18 March 2011
A continuation of current policies in most developed countries is unsustainable. This is mainly due to today’s high debt-to-GDP ratio and an ageing population incurring costs in the future.
In order to bring the debt-to-GDP ratio onto a sustainable path, governments need to change policies, default on debt or expropriate assets. The mix of th options a government chooses will have implications for investment returns.
Empirical evidence shows that governments historically have both defaulted on debt and expropriated assets, but usually opt to change fiscal policies.
Constructing measures that predict when governments will choose the default-on-debt option is challenging. In developed economies, validating such a measure empirically would in any case be difficult since defaults are almost non-existent.(1) As a group, developed economies are, however, in a new situation: the debt-to-GDP ratio is higher than ever previously observed and significant policy changes are needed to make policies sustainable (IMF 2010a).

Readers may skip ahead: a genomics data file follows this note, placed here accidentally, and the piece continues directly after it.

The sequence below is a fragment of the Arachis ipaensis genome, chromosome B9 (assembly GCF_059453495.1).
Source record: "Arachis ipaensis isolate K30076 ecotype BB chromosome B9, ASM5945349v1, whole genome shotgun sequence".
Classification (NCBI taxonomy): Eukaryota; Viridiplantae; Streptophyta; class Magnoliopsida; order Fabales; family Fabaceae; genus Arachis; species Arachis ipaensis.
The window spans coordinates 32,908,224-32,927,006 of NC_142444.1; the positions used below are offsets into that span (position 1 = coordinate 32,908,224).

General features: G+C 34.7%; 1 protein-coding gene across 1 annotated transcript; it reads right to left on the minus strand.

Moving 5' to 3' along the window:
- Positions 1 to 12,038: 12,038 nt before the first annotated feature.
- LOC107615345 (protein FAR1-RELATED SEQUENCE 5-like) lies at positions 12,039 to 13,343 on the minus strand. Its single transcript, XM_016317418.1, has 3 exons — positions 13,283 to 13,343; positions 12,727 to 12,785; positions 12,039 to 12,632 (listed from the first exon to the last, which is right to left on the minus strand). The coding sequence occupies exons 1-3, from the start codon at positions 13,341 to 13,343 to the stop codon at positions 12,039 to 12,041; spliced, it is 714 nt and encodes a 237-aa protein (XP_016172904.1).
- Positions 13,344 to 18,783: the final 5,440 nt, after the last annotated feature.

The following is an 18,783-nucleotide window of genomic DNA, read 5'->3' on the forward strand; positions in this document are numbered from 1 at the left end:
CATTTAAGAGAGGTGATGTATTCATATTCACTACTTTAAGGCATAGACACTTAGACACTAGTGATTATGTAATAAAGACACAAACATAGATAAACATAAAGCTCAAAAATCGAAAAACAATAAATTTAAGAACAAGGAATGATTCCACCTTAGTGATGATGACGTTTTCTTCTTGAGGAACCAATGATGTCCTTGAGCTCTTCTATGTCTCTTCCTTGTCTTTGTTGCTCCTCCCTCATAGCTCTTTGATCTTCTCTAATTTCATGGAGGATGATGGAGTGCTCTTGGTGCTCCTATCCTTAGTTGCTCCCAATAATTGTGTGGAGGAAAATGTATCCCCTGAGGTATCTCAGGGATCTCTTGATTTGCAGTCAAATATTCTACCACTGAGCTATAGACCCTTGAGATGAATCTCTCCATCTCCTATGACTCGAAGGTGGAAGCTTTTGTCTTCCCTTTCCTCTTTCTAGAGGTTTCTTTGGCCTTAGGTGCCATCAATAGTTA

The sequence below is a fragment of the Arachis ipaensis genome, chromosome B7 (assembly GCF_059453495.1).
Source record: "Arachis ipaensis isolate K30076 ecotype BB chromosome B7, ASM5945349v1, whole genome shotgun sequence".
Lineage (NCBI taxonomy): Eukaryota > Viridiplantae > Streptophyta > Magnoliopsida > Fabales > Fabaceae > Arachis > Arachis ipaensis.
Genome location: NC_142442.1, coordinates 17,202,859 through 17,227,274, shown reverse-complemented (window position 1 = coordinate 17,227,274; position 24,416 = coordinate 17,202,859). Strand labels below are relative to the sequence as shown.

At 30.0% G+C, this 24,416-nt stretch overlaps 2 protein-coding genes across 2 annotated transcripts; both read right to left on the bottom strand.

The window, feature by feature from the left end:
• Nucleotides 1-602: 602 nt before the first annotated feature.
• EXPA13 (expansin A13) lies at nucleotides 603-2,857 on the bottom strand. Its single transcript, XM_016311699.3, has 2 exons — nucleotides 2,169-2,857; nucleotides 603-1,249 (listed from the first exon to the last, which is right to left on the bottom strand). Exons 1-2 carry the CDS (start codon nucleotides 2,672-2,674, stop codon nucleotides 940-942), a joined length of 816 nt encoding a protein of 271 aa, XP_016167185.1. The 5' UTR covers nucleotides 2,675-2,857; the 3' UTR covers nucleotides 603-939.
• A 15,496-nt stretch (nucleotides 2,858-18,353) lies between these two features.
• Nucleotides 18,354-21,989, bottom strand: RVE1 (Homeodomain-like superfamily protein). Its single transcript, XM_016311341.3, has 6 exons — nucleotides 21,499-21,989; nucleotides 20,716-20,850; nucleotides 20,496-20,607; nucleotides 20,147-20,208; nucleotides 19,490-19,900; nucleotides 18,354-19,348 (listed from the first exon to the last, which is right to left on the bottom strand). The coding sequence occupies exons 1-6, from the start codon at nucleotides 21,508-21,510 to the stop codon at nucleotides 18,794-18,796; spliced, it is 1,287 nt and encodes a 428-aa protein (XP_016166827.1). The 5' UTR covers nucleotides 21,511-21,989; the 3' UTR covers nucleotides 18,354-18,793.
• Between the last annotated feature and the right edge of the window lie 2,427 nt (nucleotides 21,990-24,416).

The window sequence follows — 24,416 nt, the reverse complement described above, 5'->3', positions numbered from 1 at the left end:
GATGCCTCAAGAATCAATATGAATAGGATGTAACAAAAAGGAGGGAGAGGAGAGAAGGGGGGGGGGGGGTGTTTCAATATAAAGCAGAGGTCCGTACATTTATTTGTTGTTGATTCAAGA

Some indicators, albeit noisy, do indicate that the default risk on government debt in developed economies has increased, and it should be noted that even a small increase in this default probability can change the way investors construct portfolios and price risk: the premise that a risk-free investment exists, which is an important building block in portfolio theory and management, may no longer be valid (Damodaran 2010).
Even if we still judge the risk of outright defaults on government debt in the developed economies as fairly small, the high and increasing debt levels may imply a weak real return outlook in developed countries.(2)
1) The last defaults in the industrial world were Japan and Germany in the immediate aftermath of World War II (Reinhart and Rogoff 2008).
2) Reinhart and Rogoff (2010) find that a high debt-to-GDP ratio is associated with low real economic growth.